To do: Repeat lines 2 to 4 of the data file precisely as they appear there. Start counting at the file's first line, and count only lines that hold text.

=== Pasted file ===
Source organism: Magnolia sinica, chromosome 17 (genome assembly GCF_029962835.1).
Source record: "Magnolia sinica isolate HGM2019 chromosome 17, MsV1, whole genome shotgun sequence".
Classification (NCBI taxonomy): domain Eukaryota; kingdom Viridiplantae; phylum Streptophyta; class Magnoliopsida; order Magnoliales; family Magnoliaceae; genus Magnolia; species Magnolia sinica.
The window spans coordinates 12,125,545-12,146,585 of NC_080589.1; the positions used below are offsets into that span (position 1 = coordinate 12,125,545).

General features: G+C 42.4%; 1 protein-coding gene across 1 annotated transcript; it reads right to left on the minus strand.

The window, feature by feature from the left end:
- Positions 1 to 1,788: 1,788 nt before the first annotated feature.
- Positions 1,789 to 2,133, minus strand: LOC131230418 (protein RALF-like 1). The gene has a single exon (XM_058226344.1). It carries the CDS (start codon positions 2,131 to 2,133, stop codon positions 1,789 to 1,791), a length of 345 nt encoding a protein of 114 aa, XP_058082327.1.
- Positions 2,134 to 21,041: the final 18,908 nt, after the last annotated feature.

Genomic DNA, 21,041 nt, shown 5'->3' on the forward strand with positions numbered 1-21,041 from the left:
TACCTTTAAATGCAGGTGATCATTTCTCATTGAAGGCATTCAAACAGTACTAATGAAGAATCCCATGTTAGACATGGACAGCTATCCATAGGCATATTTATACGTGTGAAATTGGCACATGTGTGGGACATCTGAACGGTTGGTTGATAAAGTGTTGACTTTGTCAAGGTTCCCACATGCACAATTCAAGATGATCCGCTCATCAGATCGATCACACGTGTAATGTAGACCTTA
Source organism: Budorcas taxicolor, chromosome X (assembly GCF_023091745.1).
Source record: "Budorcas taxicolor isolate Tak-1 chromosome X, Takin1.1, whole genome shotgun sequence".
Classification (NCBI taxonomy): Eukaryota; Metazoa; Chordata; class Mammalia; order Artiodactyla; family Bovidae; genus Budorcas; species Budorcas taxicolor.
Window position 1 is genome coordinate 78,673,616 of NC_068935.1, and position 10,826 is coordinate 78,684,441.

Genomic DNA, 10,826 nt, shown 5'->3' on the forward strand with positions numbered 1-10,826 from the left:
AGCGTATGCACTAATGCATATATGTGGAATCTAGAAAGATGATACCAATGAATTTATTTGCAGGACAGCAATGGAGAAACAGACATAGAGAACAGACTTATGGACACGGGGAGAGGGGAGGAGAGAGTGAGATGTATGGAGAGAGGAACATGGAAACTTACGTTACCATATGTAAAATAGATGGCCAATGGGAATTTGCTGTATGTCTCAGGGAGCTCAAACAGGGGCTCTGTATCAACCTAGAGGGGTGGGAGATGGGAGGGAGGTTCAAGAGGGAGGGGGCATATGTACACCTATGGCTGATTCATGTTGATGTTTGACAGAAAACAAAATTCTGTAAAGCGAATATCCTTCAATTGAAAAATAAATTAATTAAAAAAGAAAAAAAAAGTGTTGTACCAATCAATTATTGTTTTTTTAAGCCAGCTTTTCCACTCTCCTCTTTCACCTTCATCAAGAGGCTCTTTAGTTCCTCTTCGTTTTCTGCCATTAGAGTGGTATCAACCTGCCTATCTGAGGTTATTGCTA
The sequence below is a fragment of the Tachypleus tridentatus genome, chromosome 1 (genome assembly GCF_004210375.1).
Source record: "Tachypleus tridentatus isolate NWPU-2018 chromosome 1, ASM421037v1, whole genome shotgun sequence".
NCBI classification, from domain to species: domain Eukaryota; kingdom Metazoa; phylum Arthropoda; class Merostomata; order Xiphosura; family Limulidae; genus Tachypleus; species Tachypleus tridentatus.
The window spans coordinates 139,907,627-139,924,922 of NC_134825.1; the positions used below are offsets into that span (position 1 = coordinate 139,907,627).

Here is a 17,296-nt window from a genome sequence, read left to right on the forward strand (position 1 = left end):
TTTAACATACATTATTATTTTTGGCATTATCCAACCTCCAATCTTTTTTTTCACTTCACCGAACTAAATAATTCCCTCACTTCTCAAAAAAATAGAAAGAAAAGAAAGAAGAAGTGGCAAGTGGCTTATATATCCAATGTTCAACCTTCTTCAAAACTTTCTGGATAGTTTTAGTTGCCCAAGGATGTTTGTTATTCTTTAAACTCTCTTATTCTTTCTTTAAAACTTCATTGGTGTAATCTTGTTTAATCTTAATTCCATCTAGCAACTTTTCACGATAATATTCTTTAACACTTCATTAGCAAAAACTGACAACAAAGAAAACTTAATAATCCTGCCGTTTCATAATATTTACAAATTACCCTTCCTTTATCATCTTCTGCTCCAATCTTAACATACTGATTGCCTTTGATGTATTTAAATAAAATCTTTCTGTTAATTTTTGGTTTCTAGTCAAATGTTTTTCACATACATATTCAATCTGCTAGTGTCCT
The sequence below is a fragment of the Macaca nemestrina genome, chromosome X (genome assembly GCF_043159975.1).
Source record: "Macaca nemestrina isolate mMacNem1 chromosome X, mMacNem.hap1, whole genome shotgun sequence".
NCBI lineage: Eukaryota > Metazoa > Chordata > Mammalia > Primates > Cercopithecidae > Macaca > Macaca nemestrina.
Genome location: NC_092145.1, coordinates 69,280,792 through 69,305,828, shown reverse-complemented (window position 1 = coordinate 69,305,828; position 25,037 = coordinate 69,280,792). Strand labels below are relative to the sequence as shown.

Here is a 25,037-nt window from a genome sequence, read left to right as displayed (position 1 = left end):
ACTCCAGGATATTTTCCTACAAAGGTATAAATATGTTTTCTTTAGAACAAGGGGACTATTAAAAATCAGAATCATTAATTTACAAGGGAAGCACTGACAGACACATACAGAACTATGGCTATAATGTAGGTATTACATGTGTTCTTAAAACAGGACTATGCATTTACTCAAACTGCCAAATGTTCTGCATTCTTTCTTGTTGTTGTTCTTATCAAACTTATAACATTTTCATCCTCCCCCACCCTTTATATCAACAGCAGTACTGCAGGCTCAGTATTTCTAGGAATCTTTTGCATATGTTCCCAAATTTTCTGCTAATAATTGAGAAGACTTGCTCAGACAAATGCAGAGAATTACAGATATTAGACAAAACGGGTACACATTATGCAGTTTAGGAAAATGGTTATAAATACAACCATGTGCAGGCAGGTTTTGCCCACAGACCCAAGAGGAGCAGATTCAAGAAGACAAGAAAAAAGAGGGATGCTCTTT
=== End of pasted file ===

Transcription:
Source record: "Magnolia sinica isolate HGM2019 chromosome 17, MsV1, whole genome shotgun sequence".
Classification (NCBI taxonomy): domain Eukaryota; kingdom Viridiplantae; phylum Streptophyta; class Magnoliopsida; order Magnoliales; family Magnoliaceae; genus Magnolia; species Magnolia sinica.
The window spans coordinates 12,125,545-12,146,585 of NC_080589.1; the positions used below are offsets into that span (position 1 = coordinate 12,125,545).